For Joseph Walsh, there was never any question of what he would be when he grew up. His older sister was a dancer, and by the time Joseph was three years old he was accompanying her to Nutcracker performances. "I remember being backstage and the snow ended," he says. "I started rolling around in endless piles of snow, and it was the most fun I ever had. From then on, I asked my parents if I could start taking classes."
Lessons in tap, jazz and Modern followed before he started to zero in on his ballet training.
The moment that solidified his path to a professional dance career came at age 14 when he performed at the Lincoln Center in New York City. "It was the first time I performed for more than 200 people at a time." The feeling of being on a stage of such magnitude was one close to euphoria, one he's been chasing ever since.
Since joining the professional company in 2007, Joseph's had the opportunity to dance a wide range of roles. One of his favorites includes his part in Sir Kenneth MacMillian's Manon. "It was the first three-act ballet I had to carry with a female lead. I was one of those things like the Lincoln Center performance where I had to get over this mental stage fright and realize I got this. When the performance was over, it was so satisfying."
He's also recently had acclaimed performances in Stanton Welch's The Rite of Spring and La Bayadere, but it was his leading role in last June's Rome and Juliet that captured our hearts. As Romeo, he displayed the refined elegance and gentle power that has come to characterize his dance.
Lately, Joseph has been exploring choreography as a second creative outlet. "I take any opportunity I get to choreograph. It's a big learning experience being at the front of the room." Making dances is nothing new for him. He remembers how as a kid he'd make his parents watch the full-length ballets he created in the family room. "It mustn't have been too fun for them, but it looks like things are starting to pay off." What he does:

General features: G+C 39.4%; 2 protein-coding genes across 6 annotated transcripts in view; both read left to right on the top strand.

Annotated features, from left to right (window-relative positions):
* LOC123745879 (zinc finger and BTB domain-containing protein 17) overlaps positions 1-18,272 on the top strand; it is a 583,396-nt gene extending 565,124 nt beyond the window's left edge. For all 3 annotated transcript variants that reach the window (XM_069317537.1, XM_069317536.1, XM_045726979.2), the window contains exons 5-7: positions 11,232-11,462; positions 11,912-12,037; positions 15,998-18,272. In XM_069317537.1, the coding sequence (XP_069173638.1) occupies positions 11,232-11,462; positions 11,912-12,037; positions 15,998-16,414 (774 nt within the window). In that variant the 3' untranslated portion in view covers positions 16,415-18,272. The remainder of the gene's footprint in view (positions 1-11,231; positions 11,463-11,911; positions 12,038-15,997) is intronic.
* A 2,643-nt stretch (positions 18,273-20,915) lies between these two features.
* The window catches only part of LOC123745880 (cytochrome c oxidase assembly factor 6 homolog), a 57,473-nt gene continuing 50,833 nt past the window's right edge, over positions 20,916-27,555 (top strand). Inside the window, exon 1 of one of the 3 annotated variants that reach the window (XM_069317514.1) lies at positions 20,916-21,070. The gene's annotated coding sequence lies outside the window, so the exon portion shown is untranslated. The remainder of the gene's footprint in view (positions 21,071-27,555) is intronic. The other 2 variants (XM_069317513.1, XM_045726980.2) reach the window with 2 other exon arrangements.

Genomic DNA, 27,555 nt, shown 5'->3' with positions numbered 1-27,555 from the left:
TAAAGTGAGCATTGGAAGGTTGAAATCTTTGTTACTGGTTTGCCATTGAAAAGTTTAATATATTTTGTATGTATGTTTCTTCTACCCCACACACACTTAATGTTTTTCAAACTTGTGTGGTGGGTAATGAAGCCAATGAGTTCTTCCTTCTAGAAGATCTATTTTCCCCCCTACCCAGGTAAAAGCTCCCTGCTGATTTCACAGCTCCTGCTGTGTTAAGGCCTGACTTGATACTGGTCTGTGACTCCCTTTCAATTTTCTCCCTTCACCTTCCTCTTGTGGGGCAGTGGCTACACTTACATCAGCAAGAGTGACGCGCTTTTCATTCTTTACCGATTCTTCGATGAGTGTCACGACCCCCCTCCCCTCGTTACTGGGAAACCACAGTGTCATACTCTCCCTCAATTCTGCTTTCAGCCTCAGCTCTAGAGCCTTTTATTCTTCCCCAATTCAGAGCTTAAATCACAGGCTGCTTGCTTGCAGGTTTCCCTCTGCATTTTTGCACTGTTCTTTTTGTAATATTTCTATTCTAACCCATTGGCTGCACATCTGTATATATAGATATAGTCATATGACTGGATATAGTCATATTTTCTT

As a principal dancer for a major ballet company, Joseph performs central roles in all major productions. The physical demands of such a position are intense. "I'm working six-hour days. There's class in the morning, which everyone takes from 10 to 11:30. There you work on technicality, then you go into three hours of work of changing studios, changing ballets, changing mindsets. You have to ask yourself, what do I need to do in this hour to make the next hour possible? It's a time management-based schedule, and you have to be careful not to expend your energy."
Why he likes it:
For Joseph, dance ignites a psychological state of comfort. "I don't have to be seeking," he says. "Sometimes you don't have to think when you're dancing. Once you've learned the part, you can live in that role. I would love to live the rest of my life in that moment." Dance also allows for a sense of introspection, of returning to a character and bringing something new to the table. "It's like looking at a great work of art. You find something different in it every time."
If not this, then what:
"I think I would be a psychologist even though I have no experience in the field. I just think psychology is very interesting." Other possibilities are not so heady. "I could be a billionaire boy, and just hang around in luxury, but that's obviously never going to happen," he laughs.